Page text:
Few years down the line, we may see India minimising its dependency on oil for energy purposes. Energy security remains a big issue giving nightmares to Indian policymakers. With the government pushing forward several initiatives to increase dependency on renewable and clean energy, our TRIP intern Devashish Saurav analysed the impact of clean and affordable energy on India through different socio-politico-economic angles. This article is an outcome of the internship.
For the sustainable development and security of any country, energy is an important factor. The demand for energy has grown considerably in the past few decades. The economic competitiveness, enhanced lifestyle, growing population and production improvements are primary reasons for high energy demand. From 1971 to 2014 the energy usage has increased by 44% (World Bank, 2017a, 2017b).
A sense of energy insecurity continuously prevails upon countries that are dependent upon fossil fuels and import it. Around 71.5% of the total oil reserve is held by the Organization of the Petroleum Exporting Countries (OPEC) while the rest of the countries depend upon producing states (BP,2017).
A ‘Green’ Energy Security Plan
One-third of the total energy consumption is oil – the most consumed fuel of the planet. To maintain the development rate and economic prosperity a long term energy security is necessary. However, in the case of conventional fossil fuels, a continuous sense of insecurity revolves around the importing countries because of the volatile market and situation prevailing in the exporting countries. A small disruption in the demand and supply balance of energy generates heavy economic ripples all across the world. So, to ensure stability and energy assurance, it is high time that India should decrease the dependency on fossil fuels and invest heavily towards available renewable and clean energy sources.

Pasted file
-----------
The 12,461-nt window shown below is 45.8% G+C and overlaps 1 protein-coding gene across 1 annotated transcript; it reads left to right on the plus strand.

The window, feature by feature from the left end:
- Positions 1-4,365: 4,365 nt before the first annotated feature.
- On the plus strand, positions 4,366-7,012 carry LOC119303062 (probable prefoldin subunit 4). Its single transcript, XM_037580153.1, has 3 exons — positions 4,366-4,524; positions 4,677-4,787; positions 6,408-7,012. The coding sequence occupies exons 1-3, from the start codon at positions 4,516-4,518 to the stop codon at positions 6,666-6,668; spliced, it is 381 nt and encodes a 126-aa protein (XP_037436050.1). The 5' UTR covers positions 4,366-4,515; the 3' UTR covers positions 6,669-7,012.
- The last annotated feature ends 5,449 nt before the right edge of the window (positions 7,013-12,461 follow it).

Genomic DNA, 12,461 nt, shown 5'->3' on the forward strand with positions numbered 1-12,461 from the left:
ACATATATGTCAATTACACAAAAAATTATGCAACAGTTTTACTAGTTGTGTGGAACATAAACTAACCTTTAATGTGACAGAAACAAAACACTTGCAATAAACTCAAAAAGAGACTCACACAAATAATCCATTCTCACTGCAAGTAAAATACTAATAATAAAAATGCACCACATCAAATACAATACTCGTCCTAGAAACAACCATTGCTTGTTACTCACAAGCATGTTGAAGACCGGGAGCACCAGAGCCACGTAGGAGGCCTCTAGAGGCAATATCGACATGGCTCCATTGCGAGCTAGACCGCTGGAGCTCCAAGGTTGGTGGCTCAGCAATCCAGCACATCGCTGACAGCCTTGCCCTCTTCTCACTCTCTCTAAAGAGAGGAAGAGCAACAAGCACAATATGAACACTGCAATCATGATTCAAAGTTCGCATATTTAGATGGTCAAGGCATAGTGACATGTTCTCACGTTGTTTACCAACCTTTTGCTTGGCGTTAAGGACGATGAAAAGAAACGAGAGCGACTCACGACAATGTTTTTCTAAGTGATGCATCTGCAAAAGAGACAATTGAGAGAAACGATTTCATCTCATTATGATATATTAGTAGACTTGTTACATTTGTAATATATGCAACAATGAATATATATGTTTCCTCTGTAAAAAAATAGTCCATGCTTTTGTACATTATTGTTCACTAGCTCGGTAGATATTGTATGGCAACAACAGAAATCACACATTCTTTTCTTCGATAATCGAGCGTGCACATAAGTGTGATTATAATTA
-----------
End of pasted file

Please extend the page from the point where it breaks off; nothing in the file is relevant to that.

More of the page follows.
For the material welfare of humanity access to clean and affordable energy is indispensable. The consequence of energy poverty is multidimensional in nature (Pereira et al. 2011 and Day et al. 2016). A country or society having scarcity of energy resources will face challenges like ill-health, poverty, gender discrimination and illiteracy (Sovacool, 2013 and Groh, 2014). In fact, the availability of secure, clean, modern and affordable energy for citizens is one of the central elements to economic growth and poverty reduction, as also mentioned in IEA (2017).
An Engine for Employment and Growth
Clean energy holds economic benefits at both micro and macro levels. As per the report of the International Renewable Energy Agency (IRENA), if the current share of renewable energy is doubled in the global energy mix then the Global GDP will increase by $1.3 trillion (approx.) by 2030 i.e 1.1% increase. Being a source abundant country with availability of solar and wind energy, India also holds a golden chance to grow and prosper in this field.
Around 10 million people across the world are engaged in the renewable energy sector. Around 20% of the 500,000 ‘green’ jobs created globally in the year 2017 was contributed by India. Presently, India is going through an economic crisis and millions of youth are unemployed. This situation is aggravated further with the onset of COVID-19 pandemic. It is, indeed, imperative for India to use the opportunities available in clean energy sectors for creating jobs, increasing the present positions in installation, manufacturing, sales, marketing, engineering and more.